Compensation costs are often one of the largest, if not the largest cost for most companies. If managed right, your compensation programs will attract the best people and motivate them toward the behaviors you need for your strategy. However, most companies have no framework for how to pay their people. There’s often a reactive “squeaky wheel” policy that only leads to greater pay disparities and compression. How do you fix this?
Best-in-class companies manage compensation with the same rigor as their other expenses. They document what they need their people to do and use rewards to reinforce top performance. They acquire competitive benchmark data to understand what their peers pay. And they make strategic decisions about where they want to pay below, at or above their peers.
To make these things happen, HR professionals lead key compensation processes: Job analysis, Job evaluation, market pricing, and pay-for-performance. These are critical for effective compensation. However, even when these processes are in place, compensation teams often struggle to keep up with demands. This can include, for example, frequent requests to re-classify jobs and increase pay for select employees. The challenge is: how do you make sure that these programs are effective? How does HR proactively influence the firm’s pay practices, instead of just reacting to demands?
One way to become a compensation influencer is establish yourself as a strategic partner. Meet with business leaders to understand their performance goals, and how changes in the industry impact their decisions. This will show that you understand how the business works and its strategy. F or example, when I was a compensation manager at a super-regional bank, I subscribed to the Wall Street Journal, looked for key articles related to the business we supported, and shared these with my team. Sometimes, we’d discuss what we read with the bankers and asked for their feedback. When the time came to design incentive plans, we understood the competitive pressures facing the business. Similarly, seek to understand the pace of change in the market. This will help you advise the business on issues such as whether to build or buy talent, and whether incentives should be short- or long-term.
Another way to influence compensation is to develop a passion for understanding the jobs in your industry. This includes not only the jobs as they exist in your company, but at your competitors as well. Are there special demands made on your employees that might make a move to a competitor more attractive? This could put upward pressure on your compensation. Become the subject matter expert on the roles that drive the company’s success.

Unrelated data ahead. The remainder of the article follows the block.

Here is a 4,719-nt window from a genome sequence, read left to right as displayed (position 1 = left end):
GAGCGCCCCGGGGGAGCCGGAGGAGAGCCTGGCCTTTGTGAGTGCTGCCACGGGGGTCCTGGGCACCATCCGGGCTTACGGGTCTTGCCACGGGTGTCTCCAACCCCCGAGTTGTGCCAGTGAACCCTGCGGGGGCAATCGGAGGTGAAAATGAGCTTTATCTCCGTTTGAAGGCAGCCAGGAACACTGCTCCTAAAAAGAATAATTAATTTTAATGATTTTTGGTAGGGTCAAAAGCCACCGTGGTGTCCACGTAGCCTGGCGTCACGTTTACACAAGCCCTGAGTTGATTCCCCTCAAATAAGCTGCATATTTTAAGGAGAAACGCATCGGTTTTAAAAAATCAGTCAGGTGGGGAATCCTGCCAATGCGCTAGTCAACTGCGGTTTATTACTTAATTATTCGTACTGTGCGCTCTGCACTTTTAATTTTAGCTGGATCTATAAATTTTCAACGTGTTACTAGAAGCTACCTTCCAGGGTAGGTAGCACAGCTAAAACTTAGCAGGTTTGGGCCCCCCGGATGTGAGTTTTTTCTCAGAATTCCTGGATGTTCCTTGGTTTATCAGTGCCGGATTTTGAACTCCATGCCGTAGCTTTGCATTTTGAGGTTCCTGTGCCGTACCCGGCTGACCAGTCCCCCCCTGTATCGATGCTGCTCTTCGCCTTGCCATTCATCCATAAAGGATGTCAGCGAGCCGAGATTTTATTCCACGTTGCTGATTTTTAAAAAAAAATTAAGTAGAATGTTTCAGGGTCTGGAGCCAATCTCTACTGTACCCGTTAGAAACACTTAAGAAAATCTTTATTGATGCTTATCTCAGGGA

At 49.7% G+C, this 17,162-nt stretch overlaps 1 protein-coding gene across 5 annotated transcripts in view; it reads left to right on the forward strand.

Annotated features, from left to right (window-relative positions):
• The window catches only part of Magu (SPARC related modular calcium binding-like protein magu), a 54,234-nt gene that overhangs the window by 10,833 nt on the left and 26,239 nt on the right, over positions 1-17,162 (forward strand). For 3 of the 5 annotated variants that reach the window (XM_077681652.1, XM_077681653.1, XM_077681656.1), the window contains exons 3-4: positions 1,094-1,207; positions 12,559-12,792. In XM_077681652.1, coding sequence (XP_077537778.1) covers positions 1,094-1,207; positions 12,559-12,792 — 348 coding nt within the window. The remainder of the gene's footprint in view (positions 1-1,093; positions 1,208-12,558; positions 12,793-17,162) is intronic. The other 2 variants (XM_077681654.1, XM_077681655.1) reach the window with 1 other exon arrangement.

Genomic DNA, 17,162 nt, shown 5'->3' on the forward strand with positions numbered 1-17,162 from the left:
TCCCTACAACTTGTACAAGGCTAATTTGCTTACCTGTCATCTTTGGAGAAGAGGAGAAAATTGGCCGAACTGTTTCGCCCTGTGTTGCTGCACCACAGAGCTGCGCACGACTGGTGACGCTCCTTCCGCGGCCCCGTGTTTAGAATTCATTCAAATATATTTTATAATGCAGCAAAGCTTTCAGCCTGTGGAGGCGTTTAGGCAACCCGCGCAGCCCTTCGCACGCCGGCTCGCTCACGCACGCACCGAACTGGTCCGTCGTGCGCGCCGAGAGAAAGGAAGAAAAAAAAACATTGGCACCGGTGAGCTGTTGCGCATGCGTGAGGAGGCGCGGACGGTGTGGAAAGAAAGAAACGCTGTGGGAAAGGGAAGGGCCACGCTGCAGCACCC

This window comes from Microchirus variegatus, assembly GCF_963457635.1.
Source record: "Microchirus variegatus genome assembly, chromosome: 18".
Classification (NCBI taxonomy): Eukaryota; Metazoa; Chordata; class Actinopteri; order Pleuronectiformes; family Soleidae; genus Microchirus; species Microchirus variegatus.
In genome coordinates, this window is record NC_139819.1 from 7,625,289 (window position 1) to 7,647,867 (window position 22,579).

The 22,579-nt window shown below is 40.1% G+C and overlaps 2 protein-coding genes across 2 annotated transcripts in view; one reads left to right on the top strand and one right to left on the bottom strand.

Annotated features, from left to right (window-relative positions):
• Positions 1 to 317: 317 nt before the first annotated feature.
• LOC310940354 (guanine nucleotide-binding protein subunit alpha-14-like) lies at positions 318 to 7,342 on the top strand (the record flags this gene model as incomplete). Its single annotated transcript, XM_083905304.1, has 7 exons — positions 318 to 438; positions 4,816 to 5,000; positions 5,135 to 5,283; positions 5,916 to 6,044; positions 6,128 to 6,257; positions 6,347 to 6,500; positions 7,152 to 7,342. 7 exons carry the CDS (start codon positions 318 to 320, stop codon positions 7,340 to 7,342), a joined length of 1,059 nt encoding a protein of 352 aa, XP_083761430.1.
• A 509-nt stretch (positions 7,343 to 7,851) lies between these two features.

One helpful exercise is to meet with business leaders to build consensus on the internal value hierarchy of your jobs. Create a list of the main jobs and ask leaders to rate the jobs on key features, such as decision-making responsibility, supervision level, work conditions, and other critical factors. Get all the leaders in one room and discuss where they rank each job on its average score. This is often the first time these leaders have come together to discuss all roles holistically. It’s an eye-opening experience, and it builds agreement on how jobs should be paid relative to each other. It also builds consultative credibility for you as the compensation expert.
Finally, we all know that successful companies reward their top performers. Many companies have compensation programs in place to achieve this, such as annual merit increases and incentive pay. And yet, many companies (and their employees) are dissatisfied with the results. Leaders fail to differentiate performance, and instead spread the rewards like peanut butter. This is often because leaders are afraid to deliver tough messages, such as where performance needs to improve. For this reason, the compensation team should train leaders on how to make effective pay decisions. This can include exercises where leaders provide rewards to a fictional team, and practice messaging those awards.
In sum, compensation should not be a reactive process. HR professionals can proactively guide compensation philosophy by building a strategic relationship with the business, and also by leading key activities that establish consensus around jobs and rewarding top performers. Be a compensation influencer!